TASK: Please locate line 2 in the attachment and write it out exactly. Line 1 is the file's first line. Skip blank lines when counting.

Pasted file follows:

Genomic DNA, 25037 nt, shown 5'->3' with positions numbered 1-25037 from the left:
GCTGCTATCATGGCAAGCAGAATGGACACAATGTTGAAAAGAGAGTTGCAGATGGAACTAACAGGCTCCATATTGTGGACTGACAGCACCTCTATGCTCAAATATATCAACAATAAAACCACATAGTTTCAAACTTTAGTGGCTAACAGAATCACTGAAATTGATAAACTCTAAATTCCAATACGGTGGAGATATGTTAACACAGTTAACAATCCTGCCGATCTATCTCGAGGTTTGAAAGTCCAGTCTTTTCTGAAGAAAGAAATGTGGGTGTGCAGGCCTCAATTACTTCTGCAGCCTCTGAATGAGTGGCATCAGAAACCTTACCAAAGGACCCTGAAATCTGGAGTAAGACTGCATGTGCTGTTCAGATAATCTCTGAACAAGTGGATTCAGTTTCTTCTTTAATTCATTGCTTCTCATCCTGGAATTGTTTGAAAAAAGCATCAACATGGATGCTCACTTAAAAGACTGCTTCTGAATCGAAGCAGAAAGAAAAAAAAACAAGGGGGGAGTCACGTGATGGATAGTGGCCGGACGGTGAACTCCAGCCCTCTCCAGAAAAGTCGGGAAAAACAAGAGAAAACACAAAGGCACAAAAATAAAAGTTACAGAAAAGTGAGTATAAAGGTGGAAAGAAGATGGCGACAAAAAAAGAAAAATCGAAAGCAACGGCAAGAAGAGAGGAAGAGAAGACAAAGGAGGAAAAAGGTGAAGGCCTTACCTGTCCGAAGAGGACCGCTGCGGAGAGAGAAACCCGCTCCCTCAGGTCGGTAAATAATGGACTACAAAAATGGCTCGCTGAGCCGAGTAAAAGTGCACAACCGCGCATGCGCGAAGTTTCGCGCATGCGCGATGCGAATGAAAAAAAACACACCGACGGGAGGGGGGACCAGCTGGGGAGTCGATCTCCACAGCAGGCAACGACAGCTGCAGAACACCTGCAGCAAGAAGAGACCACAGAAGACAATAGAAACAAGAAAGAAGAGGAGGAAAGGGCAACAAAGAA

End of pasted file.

GCTGCTATCATGGCAAGCAGAATGGACACAATGTTGAAAAGAGAGTTGCAGATGGAACTAACAGGCTCCATATTGTGGACTGACAGCACCTCTATGCTCAAATATATCAACAATAAAACCACATAGTTTCAAACTTTAGTGGCTAACAGAATCACTGAAATTGATAAACTCTAAATTCCAATACGGTGGAGATATGTTAACACAGTTAACAATCCTGCCGATCTATCTCGAGGTTTGAAAGTCCAGTCTTTTCTGAAGAAAGAAATGTGGGTGTGCAGGCCTCAATTACTTCTGCAGCCTCTGAATGAGTGGCATCAGAAACCTTACCAAAGGACCCTGAAATCTGGAGTAAGACTGCATGTGCTGTTCAGATAATCTCTGAACAAGTGGATTCAGTTTCTTCTTTAATTCATTGCTTCTCATCCTGGAATTGTTTGAAAAAAGCATCAACATGGATGCTCACTTAAAAGACTGCTTCTGAATCGAAGCAGAAAGAAAAAAAAACAAGGGGGGAGTCACGTGATGGATAGTGGCCGGACGGTGAACTCCAGCCCTCTCCAGAAAAGTCGGGAAAAACAAGAGAAAACACAAAGGCACAAAAATAAAAGTTACAGAAAAGTGAGTATAAAGGTGGAAAGAAGATGGCGACAAAAAAAGAAAAATCGAAAGCAACGGCAAGAAGAGAGGAAGAGAAGACAAAGGAGGAAAAAGGTGAAGGCCTTACCTGTCCGAAGAGGACCGCTGCGGAGAGAGAAACCCGCTCCCTCAGGTCGGTAAATAATGGACTACAAAAATGGCTCGCTGAGCCGAGTAAAAGTGCACAACCGCGCATGCGCGAAGTTTCGCGCATGCGCGATGCGAATGAAAAAAAACACACCGACGGGAGGGGGGACCAGCTGGGGAGTCGATCTCCACAGCAGGCAACGACAGCTGCAGAACACCTGCAGCAAGAAGAGACCACAGAAGACAATAGAAACAAGAAAGAAGAGGAGGAAAGGGCAACAAAGAA